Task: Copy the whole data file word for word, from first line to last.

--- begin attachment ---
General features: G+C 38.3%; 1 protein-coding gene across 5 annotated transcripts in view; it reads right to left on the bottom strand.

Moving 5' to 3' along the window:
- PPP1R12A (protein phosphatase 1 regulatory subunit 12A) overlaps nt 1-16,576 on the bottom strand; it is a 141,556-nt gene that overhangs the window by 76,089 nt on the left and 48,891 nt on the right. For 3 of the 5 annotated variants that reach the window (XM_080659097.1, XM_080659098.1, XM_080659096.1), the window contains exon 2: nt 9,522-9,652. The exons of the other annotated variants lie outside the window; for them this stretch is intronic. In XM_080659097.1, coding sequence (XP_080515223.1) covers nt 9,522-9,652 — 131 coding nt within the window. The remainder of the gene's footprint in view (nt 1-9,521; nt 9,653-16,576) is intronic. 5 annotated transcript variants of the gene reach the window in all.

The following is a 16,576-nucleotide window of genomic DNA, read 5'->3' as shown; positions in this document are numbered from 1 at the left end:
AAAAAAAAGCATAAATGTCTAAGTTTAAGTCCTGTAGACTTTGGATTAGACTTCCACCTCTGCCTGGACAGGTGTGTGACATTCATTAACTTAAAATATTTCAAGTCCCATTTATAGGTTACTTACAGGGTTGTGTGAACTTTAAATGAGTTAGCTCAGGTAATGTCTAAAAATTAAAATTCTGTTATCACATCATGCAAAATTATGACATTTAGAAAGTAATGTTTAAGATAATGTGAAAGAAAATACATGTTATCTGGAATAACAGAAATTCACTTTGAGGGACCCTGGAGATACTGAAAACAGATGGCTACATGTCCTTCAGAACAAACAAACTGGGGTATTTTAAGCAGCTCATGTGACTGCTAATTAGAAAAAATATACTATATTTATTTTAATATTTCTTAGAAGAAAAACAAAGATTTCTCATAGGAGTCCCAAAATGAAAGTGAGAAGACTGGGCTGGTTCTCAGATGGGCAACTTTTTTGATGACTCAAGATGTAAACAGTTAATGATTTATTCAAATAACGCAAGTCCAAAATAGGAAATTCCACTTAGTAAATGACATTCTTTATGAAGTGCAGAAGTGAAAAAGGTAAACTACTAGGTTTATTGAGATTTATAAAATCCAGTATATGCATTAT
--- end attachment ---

General features: G+C 38.3%; 1 protein-coding gene across 5 annotated transcripts in view; it reads right to left on the bottom strand.

Moving 5' to 3' along the window:
- PPP1R12A (protein phosphatase 1 regulatory subunit 12A) overlaps nt 1-16,576 on the bottom strand; it is a 141,556-nt gene that overhangs the window by 76,089 nt on the left and 48,891 nt on the right. For 3 of the 5 annotated variants that reach the window (XM_080659097.1, XM_080659098.1, XM_080659096.1), the window contains exon 2: nt 9,522-9,652. The exons of the other annotated variants lie outside the window; for them this stretch is intronic. In XM_080659097.1, coding sequence (XP_080515223.1) covers nt 9,522-9,652 — 131 coding nt within the window. The remainder of the gene's footprint in view (nt 1-9,521; nt 9,653-16,576) is intronic. 5 annotated transcript variants of the gene reach the window in all.

The following is a 16,576-nucleotide window of genomic DNA, read 5'->3' as shown; positions in this document are numbered from 1 at the left end:
AAAAAAAAGCATAAATGTCTAAGTTTAAGTCCTGTAGACTTTGGATTAGACTTCCACCTCTGCCTGGACAGGTGTGTGACATTCATTAACTTAAAATATTTCAAGTCCCATTTATAGGTTACTTACAGGGTTGTGTGAACTTTAAATGAGTTAGCTCAGGTAATGTCTAAAAATTAAAATTCTGTTATCACATCATGCAAAATTATGACATTTAGAAAGTAATGTTTAAGATAATGTGAAAGAAAATACATGTTATCTGGAATAACAGAAATTCACTTTGAGGGACCCTGGAGATACTGAAAACAGATGGCTACATGTCCTTCAGAACAAACAAACTGGGGTATTTTAAGCAGCTCATGTGACTGCTAATTAGAAAAAATATACTATATTTATTTTAATATTTCTTAGAAGAAAAACAAAGATTTCTCATAGGAGTCCCAAAATGAAAGTGAGAAGACTGGGCTGGTTCTCAGATGGGCAACTTTTTTGATGACTCAAGATGTAAACAGTTAATGATTTATTCAAATAACGCAAGTCCAAAATAGGAAATTCCACTTAGTAAATGACATTCTTTATGAAGTGCAGAAGTGAAAAAGGTAAACTACTAGGTTTATTGAGATTTATAAAATCCAGTATATGCATTAT